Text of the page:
Response to Recent Community Tragedies
We at Margiotti & Kroll Pediatrics and MKPlus are aware of the recent tragedies that deeply affect our community. You may be uncertain of how to help our children cope with the news they may be hearing. Our website offers some suggestions to aid in important conversations you will have with your children. These conversations are particularly important because children and adolescents obtain information from many sources. Gently talking with your children provides support, information, and resources they need. Expect that your child will need reassurance for several weeks.
Our counselors are ready to help you explain the unexplainable and support you through this difficult time. Please call us with any concerns or questions.
Margiotti & Kroll Pediatrics
Talking to Children About Death Due to Homicide
If you are aware of the recent traumatic events in your community, so are your children and adolescents. The following are suggestions to use when talking with your children/adolescents about recent traumatic events.
Most importantly, turn off the news. Be mindful of the topics of adult conversations. Children and adolescents hear information even when we think they are not listening. They gather misinformation from tidbits of conversations they overhear from adults and from their peers.
During a quiet time (on a car ride) when you can have a private conversation with one child at a time (not before bedtime) ask your child if he or she has heard about sad or worrisome things from anyone or from television. Be mindful to listen to the words they use to describe the event, resist adding your own information. After your child is finished with their sharing, ask for meaning of words that you think your child might not understand. That provides you an understanding of your child’s comprehension of words, and his/her understanding of what happened.
Your response to your child is based upon what they told you. Provide information limited to what they know to correct any misinformation. Your child might identify fears he/she is experiencing. Reassure your child they are safe, and the ways you keep them safe (locking the doors, making sure they are safely in a seat belt or car seat, supervising them when they are at the park or pool). You may repeat these conversations many times.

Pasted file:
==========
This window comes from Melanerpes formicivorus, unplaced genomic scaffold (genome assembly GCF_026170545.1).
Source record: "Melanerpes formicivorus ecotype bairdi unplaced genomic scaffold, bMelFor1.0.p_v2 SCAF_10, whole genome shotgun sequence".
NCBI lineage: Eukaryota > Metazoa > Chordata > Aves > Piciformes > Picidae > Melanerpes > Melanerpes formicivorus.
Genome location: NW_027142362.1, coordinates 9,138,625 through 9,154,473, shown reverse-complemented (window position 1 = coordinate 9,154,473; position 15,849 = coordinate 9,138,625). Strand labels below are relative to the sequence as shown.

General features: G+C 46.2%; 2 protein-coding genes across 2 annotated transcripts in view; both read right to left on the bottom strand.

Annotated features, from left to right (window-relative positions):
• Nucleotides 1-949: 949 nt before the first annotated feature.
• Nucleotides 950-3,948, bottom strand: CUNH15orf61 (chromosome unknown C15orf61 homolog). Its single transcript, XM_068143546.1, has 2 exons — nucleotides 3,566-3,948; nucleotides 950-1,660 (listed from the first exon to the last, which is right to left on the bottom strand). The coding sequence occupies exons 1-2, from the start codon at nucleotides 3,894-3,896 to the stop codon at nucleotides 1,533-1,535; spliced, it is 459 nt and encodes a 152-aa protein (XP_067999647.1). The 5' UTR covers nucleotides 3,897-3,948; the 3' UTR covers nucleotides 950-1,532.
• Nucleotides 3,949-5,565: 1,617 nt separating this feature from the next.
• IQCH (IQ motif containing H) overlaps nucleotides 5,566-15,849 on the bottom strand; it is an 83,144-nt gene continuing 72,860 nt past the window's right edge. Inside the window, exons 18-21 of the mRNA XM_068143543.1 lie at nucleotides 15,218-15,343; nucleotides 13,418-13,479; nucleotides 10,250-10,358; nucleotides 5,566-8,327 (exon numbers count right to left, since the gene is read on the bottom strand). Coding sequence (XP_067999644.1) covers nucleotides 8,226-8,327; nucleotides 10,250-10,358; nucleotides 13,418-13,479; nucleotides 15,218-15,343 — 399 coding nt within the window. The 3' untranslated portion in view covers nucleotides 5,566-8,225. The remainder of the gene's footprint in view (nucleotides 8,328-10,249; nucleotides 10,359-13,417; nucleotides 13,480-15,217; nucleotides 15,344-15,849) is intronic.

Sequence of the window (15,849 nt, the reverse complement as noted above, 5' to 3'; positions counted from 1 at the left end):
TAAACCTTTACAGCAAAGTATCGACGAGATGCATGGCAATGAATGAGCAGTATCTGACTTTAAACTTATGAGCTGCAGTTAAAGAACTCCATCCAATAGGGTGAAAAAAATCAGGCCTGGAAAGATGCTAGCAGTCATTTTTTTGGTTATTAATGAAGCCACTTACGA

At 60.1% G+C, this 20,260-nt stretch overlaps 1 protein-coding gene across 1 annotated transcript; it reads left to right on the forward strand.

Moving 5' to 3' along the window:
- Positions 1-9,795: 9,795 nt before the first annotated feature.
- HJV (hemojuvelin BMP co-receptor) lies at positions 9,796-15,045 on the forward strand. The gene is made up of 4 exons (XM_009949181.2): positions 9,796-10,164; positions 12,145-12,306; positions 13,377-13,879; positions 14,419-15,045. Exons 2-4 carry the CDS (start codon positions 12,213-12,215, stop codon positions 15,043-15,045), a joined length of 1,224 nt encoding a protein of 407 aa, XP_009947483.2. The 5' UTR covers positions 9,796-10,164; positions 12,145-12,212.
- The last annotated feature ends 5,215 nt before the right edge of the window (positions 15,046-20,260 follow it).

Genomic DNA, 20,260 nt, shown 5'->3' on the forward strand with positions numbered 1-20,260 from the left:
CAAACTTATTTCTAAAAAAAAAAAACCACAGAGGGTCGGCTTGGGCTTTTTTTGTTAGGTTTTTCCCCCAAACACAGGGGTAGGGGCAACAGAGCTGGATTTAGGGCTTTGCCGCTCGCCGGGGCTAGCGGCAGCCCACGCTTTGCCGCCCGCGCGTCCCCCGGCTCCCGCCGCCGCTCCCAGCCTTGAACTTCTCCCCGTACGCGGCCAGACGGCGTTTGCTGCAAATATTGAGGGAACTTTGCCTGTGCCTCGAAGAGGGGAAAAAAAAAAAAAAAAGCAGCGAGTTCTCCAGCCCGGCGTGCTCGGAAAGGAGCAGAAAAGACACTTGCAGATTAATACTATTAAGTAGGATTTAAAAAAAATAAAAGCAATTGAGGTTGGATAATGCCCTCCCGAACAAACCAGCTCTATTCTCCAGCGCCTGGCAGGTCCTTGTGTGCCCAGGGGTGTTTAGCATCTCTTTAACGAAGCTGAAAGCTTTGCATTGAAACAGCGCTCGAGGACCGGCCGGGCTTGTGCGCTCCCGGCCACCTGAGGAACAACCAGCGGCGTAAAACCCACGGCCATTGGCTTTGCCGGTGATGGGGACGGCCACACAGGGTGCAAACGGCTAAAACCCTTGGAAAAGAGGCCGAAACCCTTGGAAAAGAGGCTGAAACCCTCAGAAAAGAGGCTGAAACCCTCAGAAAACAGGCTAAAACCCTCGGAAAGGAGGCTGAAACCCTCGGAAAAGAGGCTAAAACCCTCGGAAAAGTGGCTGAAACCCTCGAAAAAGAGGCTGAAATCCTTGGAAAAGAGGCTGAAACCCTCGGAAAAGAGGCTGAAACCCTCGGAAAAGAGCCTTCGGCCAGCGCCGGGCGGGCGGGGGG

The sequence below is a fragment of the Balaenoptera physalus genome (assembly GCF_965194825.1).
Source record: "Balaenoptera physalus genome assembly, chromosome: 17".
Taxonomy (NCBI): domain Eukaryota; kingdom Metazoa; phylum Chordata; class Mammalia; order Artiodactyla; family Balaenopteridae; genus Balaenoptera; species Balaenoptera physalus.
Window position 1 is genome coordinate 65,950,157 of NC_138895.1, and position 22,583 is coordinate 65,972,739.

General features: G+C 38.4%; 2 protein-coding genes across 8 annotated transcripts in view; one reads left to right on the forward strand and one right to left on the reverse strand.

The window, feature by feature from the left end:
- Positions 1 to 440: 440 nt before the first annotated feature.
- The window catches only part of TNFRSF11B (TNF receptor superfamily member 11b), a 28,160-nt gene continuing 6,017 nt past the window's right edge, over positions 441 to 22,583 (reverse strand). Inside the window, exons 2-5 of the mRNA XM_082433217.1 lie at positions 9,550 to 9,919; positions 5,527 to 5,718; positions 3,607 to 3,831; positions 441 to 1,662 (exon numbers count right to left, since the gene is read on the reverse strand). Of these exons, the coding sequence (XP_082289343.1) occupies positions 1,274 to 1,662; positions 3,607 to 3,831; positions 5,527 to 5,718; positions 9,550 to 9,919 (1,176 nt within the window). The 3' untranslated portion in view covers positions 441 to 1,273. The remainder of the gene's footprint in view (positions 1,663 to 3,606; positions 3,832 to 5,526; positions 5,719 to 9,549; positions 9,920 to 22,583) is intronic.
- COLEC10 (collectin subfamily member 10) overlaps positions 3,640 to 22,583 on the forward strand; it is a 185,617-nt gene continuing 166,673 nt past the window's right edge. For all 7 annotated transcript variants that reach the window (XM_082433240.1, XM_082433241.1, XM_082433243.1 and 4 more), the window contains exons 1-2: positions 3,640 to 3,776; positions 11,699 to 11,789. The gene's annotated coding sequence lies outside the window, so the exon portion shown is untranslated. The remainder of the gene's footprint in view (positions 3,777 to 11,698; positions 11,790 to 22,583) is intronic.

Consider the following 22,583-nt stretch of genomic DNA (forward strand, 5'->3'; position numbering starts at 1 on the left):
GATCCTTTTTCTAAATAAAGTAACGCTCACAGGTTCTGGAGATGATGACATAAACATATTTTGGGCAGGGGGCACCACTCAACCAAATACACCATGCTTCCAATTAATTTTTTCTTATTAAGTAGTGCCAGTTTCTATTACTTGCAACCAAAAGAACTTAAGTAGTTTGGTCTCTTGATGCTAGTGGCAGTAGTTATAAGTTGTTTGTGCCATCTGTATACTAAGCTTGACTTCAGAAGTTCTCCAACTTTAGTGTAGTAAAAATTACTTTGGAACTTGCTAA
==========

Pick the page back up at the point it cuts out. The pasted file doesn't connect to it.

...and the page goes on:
The website www.winstonswish.org.uk for bereaved children offers thoughtful and sensitive information to use when explaining homicide to young children and adolescents. The information is found by clicking on the “Explaining homicide to young children,” tab on the website. The information describes the need for pace, developmentally appropriate language, and process of explaining that someone died. The hierarchy described on the website includes; explaining that someone died, and perhaps if asked providing the simplest of details about the person’s death. For adolescents who ask more questions, and perhaps have had exposure to more information a parent might want to provide a few age appropriate details of how the person died. This information is cautiously, carefully provided with thoughtful appropriate language.
It is not unusual for children and adolescents to exhibit intense temporary anxiety upon learning of a traumatic event. Some behaviors include; unusual clinging behavior, difficulty falling asleep, waking up in the night, irritably, and reluctance to be away from caregivers. Anxiety can be prompted by transitions that can happen throughout the day. Children may have heightened awareness of the absence of mom, dad, and caregivers. During these times, quiet reassurance, perhaps an extra hug, and a reminder that he/she is safe, and in familiar surroundings (playground, toys, teachers, friends) can be comforting. A reminder that mom/dad/caregiver will return to get him/her, just like always.